The importance of marketing to open-source projects

Open source may make better software, but marketing is what makes people care enough to download it.

In the midst of Ars Technica's review of the utility of free online music, the tech site notes something of critical importance to open source, too:

As free music becomes common, though, the real battle will shift to marketing/press/PR. When a few acts are releasing free albums, it's easy for listeners to sample them; when everyone does it, artists are suddenly competing for people's time and attention, and even free downloads won't be enough to attract listeners without building some buzz.

Exactly. At one time it was enough to be the "open source Exchange" or the "open source Siebel" or whatever. No longer. There's simply too much open-source software out there to stand out as the "open-source XXXX." You have to market the "XXXX" if you want to have a hope of success.

Yes, open source remains a viable development methodology, one that can deliver exceptional software. But it's not enough. To be disruptive, open source also requires viral distribution. The hidden requirement in all of this is that someone has to care enough about the project in the first place to download it, and then talk about it and spur further distribution.

The "caring" aspect? That's marketing.

Open-source companies and community projects that don't invest in marketing will fail. This may not mean traditional marketing (e.g., print advertising, email campaigns, etc.) and, in fact, probably does not. But it must involve some element of getting the word out.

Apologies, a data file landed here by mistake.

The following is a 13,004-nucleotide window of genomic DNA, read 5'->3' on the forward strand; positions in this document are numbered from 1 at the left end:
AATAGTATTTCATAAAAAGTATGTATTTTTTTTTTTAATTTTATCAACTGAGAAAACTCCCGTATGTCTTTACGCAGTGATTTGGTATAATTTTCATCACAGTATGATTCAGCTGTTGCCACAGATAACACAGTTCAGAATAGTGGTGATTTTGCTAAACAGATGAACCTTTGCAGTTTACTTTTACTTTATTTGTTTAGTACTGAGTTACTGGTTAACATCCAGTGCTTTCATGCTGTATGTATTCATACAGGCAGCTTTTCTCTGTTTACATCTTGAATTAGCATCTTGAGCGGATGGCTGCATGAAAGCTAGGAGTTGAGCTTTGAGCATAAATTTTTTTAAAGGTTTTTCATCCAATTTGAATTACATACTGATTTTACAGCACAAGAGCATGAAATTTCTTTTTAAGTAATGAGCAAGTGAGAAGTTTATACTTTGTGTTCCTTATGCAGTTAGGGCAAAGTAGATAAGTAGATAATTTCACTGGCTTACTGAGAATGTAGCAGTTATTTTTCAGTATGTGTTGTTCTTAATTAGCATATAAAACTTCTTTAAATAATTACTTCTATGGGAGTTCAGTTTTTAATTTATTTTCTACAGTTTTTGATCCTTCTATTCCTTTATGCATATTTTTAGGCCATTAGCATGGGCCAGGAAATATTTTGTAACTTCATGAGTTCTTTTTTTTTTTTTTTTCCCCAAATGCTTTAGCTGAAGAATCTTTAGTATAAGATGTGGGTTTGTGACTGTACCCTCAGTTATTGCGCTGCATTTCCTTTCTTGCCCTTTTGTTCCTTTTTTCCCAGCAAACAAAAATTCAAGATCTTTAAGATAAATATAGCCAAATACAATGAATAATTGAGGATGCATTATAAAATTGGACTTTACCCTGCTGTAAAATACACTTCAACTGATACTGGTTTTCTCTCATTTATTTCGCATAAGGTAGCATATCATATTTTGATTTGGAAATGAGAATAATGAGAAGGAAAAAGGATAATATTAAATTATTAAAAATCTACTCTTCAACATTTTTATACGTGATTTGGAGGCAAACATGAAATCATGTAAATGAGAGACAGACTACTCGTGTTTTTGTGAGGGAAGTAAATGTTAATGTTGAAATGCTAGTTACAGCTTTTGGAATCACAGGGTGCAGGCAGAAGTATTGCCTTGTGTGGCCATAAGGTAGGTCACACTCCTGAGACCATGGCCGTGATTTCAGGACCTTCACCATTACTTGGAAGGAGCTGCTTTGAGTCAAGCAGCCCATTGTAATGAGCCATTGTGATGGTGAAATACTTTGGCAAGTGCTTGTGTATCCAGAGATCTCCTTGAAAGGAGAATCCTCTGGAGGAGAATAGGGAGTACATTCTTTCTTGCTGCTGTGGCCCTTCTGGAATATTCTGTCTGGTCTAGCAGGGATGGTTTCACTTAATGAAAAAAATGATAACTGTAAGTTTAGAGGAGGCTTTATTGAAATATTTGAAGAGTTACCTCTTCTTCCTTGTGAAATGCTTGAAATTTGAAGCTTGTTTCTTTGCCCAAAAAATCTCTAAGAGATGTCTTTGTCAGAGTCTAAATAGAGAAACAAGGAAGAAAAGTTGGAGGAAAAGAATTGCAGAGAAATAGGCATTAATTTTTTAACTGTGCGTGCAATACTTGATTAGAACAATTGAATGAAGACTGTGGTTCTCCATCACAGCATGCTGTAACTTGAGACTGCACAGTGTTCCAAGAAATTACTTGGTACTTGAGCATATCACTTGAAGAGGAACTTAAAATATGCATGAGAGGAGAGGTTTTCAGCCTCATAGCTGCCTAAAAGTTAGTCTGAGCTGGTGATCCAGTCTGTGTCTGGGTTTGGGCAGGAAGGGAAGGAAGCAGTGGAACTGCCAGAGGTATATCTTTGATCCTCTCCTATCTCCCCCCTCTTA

Otherwise, who will know to download and try it out?

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About the author

    Matt Asay is chief operating officer at Canonical, the company behind the Ubuntu Linux operating system. Prior to Canonical, Matt was general manager of the Americas division and vice president of business development at Alfresco, an open-source applications company. Matt brings a decade of in-the-trenches open-source business and legal experience to The Open Road, with an emphasis on emerging open-source business strategies and opportunities. He is a member of the CNET Blog Network and is not an employee of CNET. You can follow Matt on Twitter @mjasay.

     

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